Because adequate accommodations were not available in Montgomery, in the Confederacy talk of establishing a permanent capital elsewhere began almost immediately. Selected by President Cobb to fill a post we would today label Chief of Staff was General Joseph E. Johnston, and he, along with several others, including Senator Judah P. Benjamin, who were possessed of influence with him, advocated that the capital be relocated in Atlanta, Georgia, a city far more defensible than, say, such vastly larger cities as Baltimore, New Orleans, and Richmond; yet better able to meet the needs of government than tiny Montgomery. Therefore, when the Confederacy was only four months old, its capital was transferred to this modest-sized, but rapidly-growing rail hub located deep in the heart the Confederacy's bread basket. [Thus did the forecast the late John C. Calhoun had made when it was but a tiny rail junction that, because of its temperate climate and location, Atlanta would someday become a great metropolis, begin to come to fruition.

Cities such as New Orleans and Richmond were like spiders sitting on the edge of their webs, while Atlanta was like a spider sitting in the center of its web. A further advantage of this often criticized selection was neutralizing the Confederacy's most obstreperous governor, Joseph Emmerson Brown, who threatened to become a real thorn in President Cobb's side. Putting the seat of the National Government in his State reduced his power to little more than that of a caretaker. Although he objected to sending Georgia troops and Georgia equipment, such as railroad engines, out of the State, he was unable to hinder either action. Perhaps, more than anywhere else, Atlanta's selection was applauded in tiny Milledgeville, Georgia, because making Atlanta the nation's capital appeared to doom the movement to transfer the State's capital there.]"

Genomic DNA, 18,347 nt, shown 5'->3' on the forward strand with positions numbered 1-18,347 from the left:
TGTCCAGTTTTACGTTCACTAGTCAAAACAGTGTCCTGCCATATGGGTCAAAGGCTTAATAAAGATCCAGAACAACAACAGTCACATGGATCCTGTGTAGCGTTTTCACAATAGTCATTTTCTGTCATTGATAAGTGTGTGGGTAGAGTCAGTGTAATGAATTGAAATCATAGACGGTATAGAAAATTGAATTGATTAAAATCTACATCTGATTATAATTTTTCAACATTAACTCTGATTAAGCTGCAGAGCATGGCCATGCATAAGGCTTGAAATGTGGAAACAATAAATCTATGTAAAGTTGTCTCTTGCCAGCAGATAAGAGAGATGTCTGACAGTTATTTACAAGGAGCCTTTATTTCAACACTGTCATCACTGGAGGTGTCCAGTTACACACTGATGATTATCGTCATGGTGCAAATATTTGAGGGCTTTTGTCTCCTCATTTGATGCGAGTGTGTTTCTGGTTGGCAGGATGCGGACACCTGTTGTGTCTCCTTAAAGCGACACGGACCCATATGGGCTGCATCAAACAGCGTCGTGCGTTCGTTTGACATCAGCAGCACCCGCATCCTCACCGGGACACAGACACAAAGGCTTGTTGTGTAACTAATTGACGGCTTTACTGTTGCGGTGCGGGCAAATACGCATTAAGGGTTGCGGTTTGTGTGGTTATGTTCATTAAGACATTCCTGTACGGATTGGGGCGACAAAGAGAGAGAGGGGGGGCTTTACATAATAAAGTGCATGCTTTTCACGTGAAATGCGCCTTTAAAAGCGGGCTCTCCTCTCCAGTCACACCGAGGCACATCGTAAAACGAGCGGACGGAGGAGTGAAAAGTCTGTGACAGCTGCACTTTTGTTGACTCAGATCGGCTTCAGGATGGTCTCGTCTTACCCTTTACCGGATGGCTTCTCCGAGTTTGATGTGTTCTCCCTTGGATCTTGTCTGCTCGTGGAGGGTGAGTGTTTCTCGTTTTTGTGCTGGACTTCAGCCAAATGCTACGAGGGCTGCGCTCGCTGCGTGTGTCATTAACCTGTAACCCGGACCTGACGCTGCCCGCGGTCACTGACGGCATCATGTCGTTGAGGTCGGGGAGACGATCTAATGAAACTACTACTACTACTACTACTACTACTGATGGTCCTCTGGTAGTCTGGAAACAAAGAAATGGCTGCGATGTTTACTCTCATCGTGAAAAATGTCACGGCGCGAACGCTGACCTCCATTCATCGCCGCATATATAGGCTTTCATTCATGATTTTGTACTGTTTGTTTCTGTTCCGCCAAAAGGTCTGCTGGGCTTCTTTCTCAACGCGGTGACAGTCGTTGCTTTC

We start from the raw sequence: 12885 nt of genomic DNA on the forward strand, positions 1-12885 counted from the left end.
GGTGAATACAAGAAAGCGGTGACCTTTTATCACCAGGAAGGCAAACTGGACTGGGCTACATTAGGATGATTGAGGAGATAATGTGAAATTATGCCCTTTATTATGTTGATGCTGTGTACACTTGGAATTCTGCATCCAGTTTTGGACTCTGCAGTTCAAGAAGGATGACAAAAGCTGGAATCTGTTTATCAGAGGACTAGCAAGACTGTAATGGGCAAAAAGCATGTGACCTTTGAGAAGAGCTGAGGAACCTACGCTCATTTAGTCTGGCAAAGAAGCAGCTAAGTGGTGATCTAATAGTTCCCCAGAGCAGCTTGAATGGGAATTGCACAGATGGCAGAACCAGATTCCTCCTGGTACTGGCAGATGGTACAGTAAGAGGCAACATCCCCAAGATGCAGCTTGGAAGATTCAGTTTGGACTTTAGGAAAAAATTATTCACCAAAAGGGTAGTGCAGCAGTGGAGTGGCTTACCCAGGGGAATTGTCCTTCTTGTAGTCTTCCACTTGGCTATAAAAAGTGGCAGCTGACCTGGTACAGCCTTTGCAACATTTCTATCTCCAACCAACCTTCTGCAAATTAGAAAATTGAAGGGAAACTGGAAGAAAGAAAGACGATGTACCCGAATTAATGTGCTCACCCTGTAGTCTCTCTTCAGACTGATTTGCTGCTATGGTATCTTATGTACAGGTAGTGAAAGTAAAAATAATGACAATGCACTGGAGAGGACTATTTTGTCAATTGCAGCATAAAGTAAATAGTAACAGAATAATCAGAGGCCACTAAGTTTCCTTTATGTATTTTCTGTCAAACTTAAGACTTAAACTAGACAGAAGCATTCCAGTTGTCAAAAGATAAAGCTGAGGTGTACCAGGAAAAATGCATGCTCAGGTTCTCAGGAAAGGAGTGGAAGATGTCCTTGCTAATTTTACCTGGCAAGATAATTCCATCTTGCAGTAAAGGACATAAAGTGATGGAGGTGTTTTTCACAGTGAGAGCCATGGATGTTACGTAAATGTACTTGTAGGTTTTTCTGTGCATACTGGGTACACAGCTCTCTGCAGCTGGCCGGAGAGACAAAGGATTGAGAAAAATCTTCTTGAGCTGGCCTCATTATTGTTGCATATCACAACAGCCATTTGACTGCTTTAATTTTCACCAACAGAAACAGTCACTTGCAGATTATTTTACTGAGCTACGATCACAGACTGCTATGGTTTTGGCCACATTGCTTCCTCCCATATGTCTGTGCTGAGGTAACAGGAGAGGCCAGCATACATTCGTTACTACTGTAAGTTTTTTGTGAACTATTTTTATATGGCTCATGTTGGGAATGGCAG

link to this interesting AH story (an also as you will see a similar although different civil war -Lincoln death in an accident, Jefferson Davis is not chosen president, instead of this is Howell Cobb, etc-) http://members.tripod.com/~car0lesc0tt/clopton.html